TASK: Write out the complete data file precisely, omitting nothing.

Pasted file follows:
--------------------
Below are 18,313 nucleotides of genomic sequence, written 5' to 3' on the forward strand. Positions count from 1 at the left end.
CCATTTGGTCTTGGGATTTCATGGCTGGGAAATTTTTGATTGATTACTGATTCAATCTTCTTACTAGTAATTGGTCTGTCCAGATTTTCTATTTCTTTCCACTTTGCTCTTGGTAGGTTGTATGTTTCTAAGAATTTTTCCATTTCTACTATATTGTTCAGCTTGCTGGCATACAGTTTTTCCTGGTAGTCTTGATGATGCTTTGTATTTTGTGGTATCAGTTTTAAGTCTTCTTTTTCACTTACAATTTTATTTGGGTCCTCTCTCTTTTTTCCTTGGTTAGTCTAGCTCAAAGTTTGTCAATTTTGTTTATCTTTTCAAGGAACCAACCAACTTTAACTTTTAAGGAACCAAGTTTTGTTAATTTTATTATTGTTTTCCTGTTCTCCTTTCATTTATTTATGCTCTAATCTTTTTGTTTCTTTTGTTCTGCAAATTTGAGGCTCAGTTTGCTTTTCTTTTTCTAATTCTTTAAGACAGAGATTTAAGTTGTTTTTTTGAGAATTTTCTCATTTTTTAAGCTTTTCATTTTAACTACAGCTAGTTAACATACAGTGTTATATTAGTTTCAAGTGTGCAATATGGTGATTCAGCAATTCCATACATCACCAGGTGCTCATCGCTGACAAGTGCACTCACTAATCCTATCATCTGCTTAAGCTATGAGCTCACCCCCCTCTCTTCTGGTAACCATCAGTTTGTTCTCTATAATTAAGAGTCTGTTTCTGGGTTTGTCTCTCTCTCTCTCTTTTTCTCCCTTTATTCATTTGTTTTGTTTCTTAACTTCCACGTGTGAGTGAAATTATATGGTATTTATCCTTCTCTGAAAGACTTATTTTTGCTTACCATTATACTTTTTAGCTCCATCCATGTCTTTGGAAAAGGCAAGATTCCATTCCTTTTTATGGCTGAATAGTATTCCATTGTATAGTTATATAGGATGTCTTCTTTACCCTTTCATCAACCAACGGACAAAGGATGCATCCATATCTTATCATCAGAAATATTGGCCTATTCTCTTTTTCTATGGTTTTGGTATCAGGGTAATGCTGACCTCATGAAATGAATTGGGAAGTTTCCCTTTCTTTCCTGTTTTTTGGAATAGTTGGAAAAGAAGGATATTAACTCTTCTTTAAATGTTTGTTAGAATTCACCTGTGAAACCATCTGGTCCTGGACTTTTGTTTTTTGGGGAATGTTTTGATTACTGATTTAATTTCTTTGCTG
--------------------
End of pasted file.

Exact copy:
Below are 18,313 nucleotides of genomic sequence, written 5' to 3' on the forward strand. Positions count from 1 at the left end.
CCATTTGGTCTTGGGATTTCATGGCTGGGAAATTTTTGATTGATTACTGATTCAATCTTCTTACTAGTAATTGGTCTGTCCAGATTTTCTATTTCTTTCCACTTTGCTCTTGGTAGGTTGTATGTTTCTAAGAATTTTTCCATTTCTACTATATTGTTCAGCTTGCTGGCATACAGTTTTTCCTGGTAGTCTTGATGATGCTTTGTATTTTGTGGTATCAGTTTTAAGTCTTCTTTTTCACTTACAATTTTATTTGGGTCCTCTCTCTTTTTTCCTTGGTTAGTCTAGCTCAAAGTTTGTCAATTTTGTTTATCTTTTCAAGGAACCAACCAACTTTAACTTTTAAGGAACCAAGTTTTGTTAATTTTATTATTGTTTTCCTGTTCTCCTTTCATTTATTTATGCTCTAATCTTTTTGTTTCTTTTGTTCTGCAAATTTGAGGCTCAGTTTGCTTTTCTTTTTCTAATTCTTTAAGACAGAGATTTAAGTTGTTTTTTTGAGAATTTTCTCATTTTTTAAGCTTTTCATTTTAACTACAGCTAGTTAACATACAGTGTTATATTAGTTTCAAGTGTGCAATATGGTGATTCAGCAATTCCATACATCACCAGGTGCTCATCGCTGACAAGTGCACTCACTAATCCTATCATCTGCTTAAGCTATGAGCTCACCCCCCTCTCTTCTGGTAACCATCAGTTTGTTCTCTATAATTAAGAGTCTGTTTCTGGGTTTGTCTCTCTCTCTCTCTTTTTCTCCCTTTATTCATTTGTTTTGTTTCTTAACTTCCACGTGTGAGTGAAATTATATGGTATTTATCCTTCTCTGAAAGACTTATTTTTGCTTACCATTATACTTTTTAGCTCCATCCATGTCTTTGGAAAAGGCAAGATTCCATTCCTTTTTATGGCTGAATAGTATTCCATTGTATAGTTATATAGGATGTCTTCTTTACCCTTTCATCAACCAACGGACAAAGGATGCATCCATATCTTATCATCAGAAATATTGGCCTATTCTCTTTTTCTATGGTTTTGGTATCAGGGTAATGCTGACCTCATGAAATGAATTGGGAAGTTTCCCTTTCTTTCCTGTTTTTTGGAATAGTTGGAAAAGAAGGATATTAACTCTTCTTTAAATGTTTGTTAGAATTCACCTGTGAAACCATCTGGTCCTGGACTTTTGTTTTTTGGGGAATGTTTTGATTACTGATTTAATTTCTTTGCTG